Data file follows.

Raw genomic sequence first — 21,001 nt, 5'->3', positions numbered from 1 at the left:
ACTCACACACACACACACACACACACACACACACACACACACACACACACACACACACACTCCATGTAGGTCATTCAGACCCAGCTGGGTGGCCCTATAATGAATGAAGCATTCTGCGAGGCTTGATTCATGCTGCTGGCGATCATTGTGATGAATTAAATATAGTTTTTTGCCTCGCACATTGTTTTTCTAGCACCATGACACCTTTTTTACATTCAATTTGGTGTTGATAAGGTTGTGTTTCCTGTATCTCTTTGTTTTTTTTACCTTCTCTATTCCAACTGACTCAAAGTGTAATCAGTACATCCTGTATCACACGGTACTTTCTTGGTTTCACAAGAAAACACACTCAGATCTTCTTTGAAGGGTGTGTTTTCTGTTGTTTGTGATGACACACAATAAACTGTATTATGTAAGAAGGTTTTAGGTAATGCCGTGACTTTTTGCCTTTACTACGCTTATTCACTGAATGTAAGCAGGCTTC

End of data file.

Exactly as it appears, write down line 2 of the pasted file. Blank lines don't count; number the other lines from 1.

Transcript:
ACTCACACACACACACACACACACACACACACACACACACACACACACACACACACACACTCCATGTAGGTCATTCAGACCCAGCTGGGTGGCCCTATAATGAATGAAGCATTCTGCGAGGCTTGATTCATGCTGCTGGCGATCATTGTGATGAATTAAATATAGTTTTTTGCCTCGCACATTGTTTTTCTAGCACCATGACACCTTTTTTACATTCAATTTGGTGTTGATAAGGTTGTGTTTCCTGTATCTCTTTGTTTTTTTTACCTTCTCTATTCCAACTGACTCAAAGTGTAATCAGTACATCCTGTATCACACGGTACTTTCTTGGTTTCACAAGAAAACACACTCAGATCTTCTTTGAAGGGTGTGTTTTCTGTTGTTTGTGATGACACACAATAAACTGTATTATGTAAGAAGGTTTTAGGTAATGCCGTGACTTTTTGCCTTTACTACGCTTATTCACTGAATGTAAGCAGGCTTC